The Public Policy Forum has led thousands of roundtables and events and produced hundreds of reports on many key topics since our inception in 1987. This site features reports going back to 2016 as well as our most popular and referenced publications, which you can find here. If there is a specific report you cannot find, please contact us.
Over the past 20 years, Indigenous legal orders (laws rooted in the practices of Indigenous societies), have received increased attention from both the academic and legal communities. In an effort to foster Indigenous legal knowledge-building in Canada, the Public Policy Forum hosted a panel discussion in Ottawa in October.
Social media platforms provide unprecedented opportunities for citizens, political candidates, activists and civil society groups to communicate, but they also pose new challenges for democracy. One key problem is the rise of harmful speech online, which can undermine democratic participation and debate.
The Government of Canada's four-person Expert Panel on Sustainable Finance will travel across Canada to Montreal, Ottawa, Toronto, Vancouver and Calgary for five half-day roundtable discussions on the importance of sustainable finance. PPF and the Ivey Foundation are organizing these roundtables in partnership with Caisse de dépôt et placement du Québec, Environment & Climate Change Canada, RBC Royal Bank and Suncor. The goal of these roundtables is to better understand the importance of factoring sustainability into investment decisions and capital flows, an area which Canada needs to develop relative to its G7 partners.
The Public Policy Forum (PPF) is working with its partners to identify corporate champions of reconciliation. These Canadian champions will help develop a knowledge base which the Canadian government, government partners and corporate Canada can use to implement call to action #92, in the Truth and Reconciliation Commission's (TRC) report. Call to action #92 identifies a number of goals including consent, economic development, equitable jobs, and intercultural training.
About the project In 2016–2017, the Public Policy Forum dedicated its annual Prime Ministers of Canada Fellowship to the idea of “governance in the digital age.” Prime Ministers of Canada Fellow Kent Aitken‘s goal was to explore and explain how the world is changing and how governments are responding. The...
The Public Policy Forum, in collaboration with the Canadian Centre for Ethics in Sport, held five roundtables in locations throughout Canada. The goals for these sessions was to raise awareness of emerging issues and deepen our understanding of what values-based sport is; to bring out compelling examples of where values-based sport is already making a difference; to expose the barriers to values-based sport; and to identify the pivotal levers of change, in policy and practice, that will cement values into every aspect of Canadian sport.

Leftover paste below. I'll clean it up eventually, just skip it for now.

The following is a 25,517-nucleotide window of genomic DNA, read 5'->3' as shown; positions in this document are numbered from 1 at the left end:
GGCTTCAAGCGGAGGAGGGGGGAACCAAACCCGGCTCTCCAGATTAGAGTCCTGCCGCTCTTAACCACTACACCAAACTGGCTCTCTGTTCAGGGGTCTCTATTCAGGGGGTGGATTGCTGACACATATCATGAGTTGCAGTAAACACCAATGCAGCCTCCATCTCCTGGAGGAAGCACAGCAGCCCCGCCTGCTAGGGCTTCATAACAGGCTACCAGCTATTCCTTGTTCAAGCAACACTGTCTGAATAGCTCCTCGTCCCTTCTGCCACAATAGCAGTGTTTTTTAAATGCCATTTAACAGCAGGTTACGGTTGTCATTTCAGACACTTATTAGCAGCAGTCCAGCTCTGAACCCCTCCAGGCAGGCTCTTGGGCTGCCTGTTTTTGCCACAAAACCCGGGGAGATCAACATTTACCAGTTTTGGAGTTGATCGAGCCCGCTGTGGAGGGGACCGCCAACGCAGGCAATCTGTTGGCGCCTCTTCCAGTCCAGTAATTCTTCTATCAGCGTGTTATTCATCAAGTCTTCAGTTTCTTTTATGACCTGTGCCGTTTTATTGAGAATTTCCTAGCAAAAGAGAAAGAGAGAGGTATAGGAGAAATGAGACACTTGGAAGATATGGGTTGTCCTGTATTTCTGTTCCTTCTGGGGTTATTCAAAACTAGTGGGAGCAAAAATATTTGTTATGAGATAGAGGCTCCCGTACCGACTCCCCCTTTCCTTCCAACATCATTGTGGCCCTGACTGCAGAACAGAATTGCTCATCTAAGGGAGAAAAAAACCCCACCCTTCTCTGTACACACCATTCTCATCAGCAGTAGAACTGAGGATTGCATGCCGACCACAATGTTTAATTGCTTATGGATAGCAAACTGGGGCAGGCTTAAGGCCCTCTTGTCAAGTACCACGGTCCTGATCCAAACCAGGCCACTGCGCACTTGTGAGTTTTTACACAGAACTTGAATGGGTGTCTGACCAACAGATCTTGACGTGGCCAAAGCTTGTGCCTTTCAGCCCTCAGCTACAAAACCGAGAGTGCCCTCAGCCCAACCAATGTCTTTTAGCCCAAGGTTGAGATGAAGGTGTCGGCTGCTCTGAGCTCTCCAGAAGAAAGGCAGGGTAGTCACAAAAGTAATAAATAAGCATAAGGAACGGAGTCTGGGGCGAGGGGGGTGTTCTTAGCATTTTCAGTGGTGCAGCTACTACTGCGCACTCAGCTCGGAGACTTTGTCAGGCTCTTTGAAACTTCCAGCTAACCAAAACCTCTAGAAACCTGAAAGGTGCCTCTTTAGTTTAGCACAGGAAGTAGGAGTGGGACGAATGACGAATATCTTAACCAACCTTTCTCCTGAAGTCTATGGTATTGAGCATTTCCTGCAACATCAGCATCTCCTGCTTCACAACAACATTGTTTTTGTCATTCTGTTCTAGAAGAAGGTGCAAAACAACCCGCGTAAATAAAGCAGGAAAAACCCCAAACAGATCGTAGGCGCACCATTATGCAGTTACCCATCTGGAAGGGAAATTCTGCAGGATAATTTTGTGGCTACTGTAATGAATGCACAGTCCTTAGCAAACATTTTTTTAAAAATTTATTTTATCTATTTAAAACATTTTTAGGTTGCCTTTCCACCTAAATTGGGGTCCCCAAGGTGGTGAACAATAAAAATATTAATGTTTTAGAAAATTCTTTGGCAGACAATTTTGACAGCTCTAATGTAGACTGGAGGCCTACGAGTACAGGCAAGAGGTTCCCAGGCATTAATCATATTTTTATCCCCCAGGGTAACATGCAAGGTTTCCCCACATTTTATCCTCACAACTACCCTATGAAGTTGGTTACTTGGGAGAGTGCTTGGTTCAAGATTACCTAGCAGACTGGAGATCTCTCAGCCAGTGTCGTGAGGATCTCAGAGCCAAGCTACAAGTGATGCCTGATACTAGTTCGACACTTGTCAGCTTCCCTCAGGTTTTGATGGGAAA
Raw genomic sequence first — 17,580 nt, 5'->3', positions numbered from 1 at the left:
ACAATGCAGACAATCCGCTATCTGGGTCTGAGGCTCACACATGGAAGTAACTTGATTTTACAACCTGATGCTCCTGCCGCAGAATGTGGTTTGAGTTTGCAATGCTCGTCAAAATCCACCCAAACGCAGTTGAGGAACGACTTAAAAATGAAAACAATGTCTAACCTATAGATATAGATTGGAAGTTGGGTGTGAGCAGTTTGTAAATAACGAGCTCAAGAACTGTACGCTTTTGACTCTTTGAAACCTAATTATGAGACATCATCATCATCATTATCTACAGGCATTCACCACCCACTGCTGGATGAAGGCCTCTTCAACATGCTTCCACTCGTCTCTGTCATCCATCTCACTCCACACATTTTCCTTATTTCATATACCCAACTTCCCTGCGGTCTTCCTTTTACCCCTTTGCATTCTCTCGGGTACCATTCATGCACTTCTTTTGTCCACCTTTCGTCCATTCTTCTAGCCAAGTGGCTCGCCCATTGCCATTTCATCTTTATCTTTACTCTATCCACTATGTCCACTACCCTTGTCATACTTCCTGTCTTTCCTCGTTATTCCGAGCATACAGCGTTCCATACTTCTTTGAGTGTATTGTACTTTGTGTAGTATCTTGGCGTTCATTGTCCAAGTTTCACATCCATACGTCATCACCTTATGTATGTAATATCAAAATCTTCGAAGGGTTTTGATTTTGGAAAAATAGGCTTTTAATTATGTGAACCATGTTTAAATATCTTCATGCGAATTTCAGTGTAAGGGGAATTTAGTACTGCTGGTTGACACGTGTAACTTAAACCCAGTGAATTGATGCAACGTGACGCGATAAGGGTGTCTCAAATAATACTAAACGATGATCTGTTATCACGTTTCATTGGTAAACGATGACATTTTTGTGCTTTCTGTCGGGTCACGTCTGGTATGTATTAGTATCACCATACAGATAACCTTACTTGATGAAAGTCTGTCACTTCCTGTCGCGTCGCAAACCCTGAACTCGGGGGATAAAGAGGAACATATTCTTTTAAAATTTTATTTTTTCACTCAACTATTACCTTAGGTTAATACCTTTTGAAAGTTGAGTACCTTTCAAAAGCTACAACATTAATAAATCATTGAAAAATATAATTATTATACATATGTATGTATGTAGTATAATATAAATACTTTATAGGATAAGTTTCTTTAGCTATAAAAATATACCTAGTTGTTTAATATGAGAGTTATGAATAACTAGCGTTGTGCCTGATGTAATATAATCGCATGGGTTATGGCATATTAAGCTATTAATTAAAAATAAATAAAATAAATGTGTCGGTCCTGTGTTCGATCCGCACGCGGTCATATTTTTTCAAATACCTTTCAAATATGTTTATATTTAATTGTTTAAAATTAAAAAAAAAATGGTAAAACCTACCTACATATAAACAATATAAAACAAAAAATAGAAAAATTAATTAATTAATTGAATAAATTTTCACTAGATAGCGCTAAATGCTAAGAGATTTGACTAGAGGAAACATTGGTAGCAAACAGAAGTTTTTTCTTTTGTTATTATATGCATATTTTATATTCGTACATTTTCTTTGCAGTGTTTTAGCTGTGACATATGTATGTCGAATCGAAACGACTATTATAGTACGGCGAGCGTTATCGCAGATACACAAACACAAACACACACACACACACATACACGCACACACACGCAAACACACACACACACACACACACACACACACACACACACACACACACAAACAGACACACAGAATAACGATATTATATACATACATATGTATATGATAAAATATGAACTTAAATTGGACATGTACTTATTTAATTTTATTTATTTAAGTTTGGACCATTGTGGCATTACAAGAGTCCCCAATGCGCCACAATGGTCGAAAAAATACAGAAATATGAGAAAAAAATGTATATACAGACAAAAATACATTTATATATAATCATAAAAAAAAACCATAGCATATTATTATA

Expanding the Circle: What Reconciliation and Inclusive Economic Growth Can Mean for Indigenous Peoples and Canada
This project will involve Inuit, Métis and First Nations people in helping translate the impetus for economic reconciliation into actionable policy recommendations to break down barriers and open greater economic opportunity. The Inuit conference will be in Inuvik in November 2018. The events bring together community leaders, Indigenous business leaders, academics, policymakers and young people.
Digital transformation in government raises unique challenges due to its size and structure, and PPF and Amazon Web Services Institute are collaborating to recommend how government can ensure it has a digitally skilled workforce and leadership with the skills to implement transformational technologies. This project builds on the priorities that were identified by a past roundtable of senior leaders, two workshops, and will result in a report on digital skills and leadership, including a focus on equity and inclusion, by Dr. Wendy Cukier of Ryerson University. Findings will be validated at a roundtable of leaders from government and industry in early 2019.
About the project: Canada’s border policies need to adjust to a rapidly evolving global context. Expediting the global movement of both people and goods without sacrificing security is a key challenge for a country like Canada, an open economy with a heavy dependence on trade. New approaches to trade facilitation are...
About the project: We know the rise of artificial intelligence (AI) will have far-reaching implications for our world, but we know very little about those implications. Researchers and business leaders are moving quickly to explore and exploit an ever-growing field of AI advantages and opportunities. Policy makers, recognizing the profound...
The Governor General’s Innovations Awards were created to foster a culture of innovation by recognizing the outstanding and groundbreaking work taking place in our country. The GGIA are sustained through the efforts of founding and nominating partners. Winners are selected through a two-stage, merit-based selection process. The selection process is...
Communities and regions across Canada are looking to immigration as one of a variety of approaches to help offset shrinking and aging populations and boost economic development. The hope of some smaller communities and regions is that newcomers will balance the pressure that an aging population places on services and public budgets.
The Canadian energy sector is changing, rapidly. The drivers of these changes are local, national, global, environmental, economic and more. Energy regulators face increasing pressure to find balance among competing priorities, and to meet the high standards to which they are held by stakeholders.